George Hitchcock was born in 1850 in Providence, Rhode Island, the son of Charles and Olivia (Cowell) Hitchcock. A descendant of Roger Williams, the founding father of Rhode Island, Hitchcock graduated from Brown University in 1872, later graduating with a degree from Harvard Law School. He practiced law for a time in Providence and in New York but soon abandoned the profession to study art. He went first to London to study and then on to Paris to study under Gustave Boulanger and Jules Lefebvre. After leaving Paris, he traveled to Düsseldorf, Germany to study further and then on to The Hague in Holland where he studied under H.W. Mesdag. He obtained medals for painting in Berlin, Dresden, Munich, Venice, and Vienna and exhibited extensively throughout Brussels, Ghent, Antwerp, and in America. He was an Associate Academician and a corresponding member of the Paris Society of American Painters. He was the first American to be made a member of the Akademie der Bildenden Künste, Vienna and the first American officer of the Franz Josef Order of Austria. He was also a chevalier of the Légion d’honneur and a member of the Munich Secession, the Sons of the American Revolution, and the National Academy of Design in New York. Hitchcock died of heart disease in Holland in August 1913 where he had traveled to touch up a few paintings that were scheduled to be exhibited in America the following winter.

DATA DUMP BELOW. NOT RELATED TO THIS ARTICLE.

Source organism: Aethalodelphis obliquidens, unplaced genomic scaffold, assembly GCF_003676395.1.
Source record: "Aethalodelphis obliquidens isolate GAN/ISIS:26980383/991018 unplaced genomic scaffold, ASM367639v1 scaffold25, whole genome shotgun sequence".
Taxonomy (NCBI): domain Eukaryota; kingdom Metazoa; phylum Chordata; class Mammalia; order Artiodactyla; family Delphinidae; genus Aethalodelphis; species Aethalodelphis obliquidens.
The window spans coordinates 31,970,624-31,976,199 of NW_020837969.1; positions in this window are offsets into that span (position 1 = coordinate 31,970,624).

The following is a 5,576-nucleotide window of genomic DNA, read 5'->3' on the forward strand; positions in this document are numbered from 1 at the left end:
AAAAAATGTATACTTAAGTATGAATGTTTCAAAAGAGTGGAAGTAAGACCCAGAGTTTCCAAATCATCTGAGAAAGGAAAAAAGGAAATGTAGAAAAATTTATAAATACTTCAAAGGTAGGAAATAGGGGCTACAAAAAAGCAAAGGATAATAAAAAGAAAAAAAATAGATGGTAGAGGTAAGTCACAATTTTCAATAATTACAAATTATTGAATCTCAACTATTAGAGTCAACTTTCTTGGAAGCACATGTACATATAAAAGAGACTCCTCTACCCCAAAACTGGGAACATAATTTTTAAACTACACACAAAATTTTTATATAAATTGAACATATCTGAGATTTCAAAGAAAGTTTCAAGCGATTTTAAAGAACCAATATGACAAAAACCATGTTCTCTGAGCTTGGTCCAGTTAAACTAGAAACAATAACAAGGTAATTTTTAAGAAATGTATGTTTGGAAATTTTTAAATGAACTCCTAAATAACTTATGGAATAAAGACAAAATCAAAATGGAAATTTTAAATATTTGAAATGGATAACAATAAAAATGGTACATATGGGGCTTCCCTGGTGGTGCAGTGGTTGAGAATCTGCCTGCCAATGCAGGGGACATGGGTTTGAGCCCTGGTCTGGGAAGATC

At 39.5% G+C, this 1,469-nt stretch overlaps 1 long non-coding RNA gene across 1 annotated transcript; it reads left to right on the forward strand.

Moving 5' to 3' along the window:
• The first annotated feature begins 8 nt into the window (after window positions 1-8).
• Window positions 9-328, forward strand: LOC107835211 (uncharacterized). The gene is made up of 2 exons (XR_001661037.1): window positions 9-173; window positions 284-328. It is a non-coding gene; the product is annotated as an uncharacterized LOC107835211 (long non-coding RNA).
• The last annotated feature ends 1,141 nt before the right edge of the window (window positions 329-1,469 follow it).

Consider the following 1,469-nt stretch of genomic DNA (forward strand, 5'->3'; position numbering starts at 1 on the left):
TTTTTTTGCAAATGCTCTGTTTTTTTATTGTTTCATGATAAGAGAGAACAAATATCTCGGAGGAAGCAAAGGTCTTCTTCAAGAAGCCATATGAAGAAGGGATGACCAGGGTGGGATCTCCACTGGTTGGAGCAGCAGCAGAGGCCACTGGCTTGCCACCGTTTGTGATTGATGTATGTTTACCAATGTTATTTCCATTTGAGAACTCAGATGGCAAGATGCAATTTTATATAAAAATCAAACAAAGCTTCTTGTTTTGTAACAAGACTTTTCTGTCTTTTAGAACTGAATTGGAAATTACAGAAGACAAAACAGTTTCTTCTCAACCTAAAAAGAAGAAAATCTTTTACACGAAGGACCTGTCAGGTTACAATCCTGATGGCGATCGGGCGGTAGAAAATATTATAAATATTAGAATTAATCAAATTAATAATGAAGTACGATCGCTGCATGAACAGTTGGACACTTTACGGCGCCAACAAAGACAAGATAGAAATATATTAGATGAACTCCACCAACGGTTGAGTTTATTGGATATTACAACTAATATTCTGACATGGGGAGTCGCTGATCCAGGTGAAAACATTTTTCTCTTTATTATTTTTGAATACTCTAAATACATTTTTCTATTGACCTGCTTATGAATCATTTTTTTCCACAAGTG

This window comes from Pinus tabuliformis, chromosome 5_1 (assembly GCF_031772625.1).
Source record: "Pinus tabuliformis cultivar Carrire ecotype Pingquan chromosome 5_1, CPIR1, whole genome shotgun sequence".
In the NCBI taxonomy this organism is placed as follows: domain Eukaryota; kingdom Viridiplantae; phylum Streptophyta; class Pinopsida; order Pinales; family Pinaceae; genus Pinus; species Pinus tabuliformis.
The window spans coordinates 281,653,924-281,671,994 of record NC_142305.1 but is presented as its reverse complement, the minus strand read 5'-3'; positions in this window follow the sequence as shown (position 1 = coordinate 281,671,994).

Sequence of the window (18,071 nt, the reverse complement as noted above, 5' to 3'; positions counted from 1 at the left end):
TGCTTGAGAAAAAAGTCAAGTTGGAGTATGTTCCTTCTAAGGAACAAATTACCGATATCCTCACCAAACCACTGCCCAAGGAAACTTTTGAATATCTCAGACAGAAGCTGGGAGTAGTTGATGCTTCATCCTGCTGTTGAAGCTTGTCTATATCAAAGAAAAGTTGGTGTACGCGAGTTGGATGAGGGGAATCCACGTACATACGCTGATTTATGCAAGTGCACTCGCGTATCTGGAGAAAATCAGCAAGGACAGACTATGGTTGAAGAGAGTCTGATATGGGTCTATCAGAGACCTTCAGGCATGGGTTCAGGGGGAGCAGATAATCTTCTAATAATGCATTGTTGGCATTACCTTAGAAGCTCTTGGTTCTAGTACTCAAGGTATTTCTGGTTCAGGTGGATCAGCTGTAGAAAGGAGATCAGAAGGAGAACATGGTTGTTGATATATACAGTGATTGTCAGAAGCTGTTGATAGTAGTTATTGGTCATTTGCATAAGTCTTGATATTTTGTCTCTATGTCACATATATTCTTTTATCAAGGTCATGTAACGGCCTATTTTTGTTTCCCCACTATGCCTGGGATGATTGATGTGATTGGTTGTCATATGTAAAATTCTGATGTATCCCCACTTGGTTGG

Hitchcock often returned to compositions that including landscapes or cityscapes with a focus on a single figure. In La Paysanne Hitchcock draws attention to the importance of the single figure by placing her in the center of the page and at the meeting point of two hills in the distance. Furthering her importance, she looks directly at the viewer. Hitchcock frequently imbued ordinary landscape and figure representations with veiled biblical reference, here through a peasant who works the earth, placing her closer to God.
Greenwich Gallery, CT., until 1995
Private collection, Greenwich CT., 1995 to present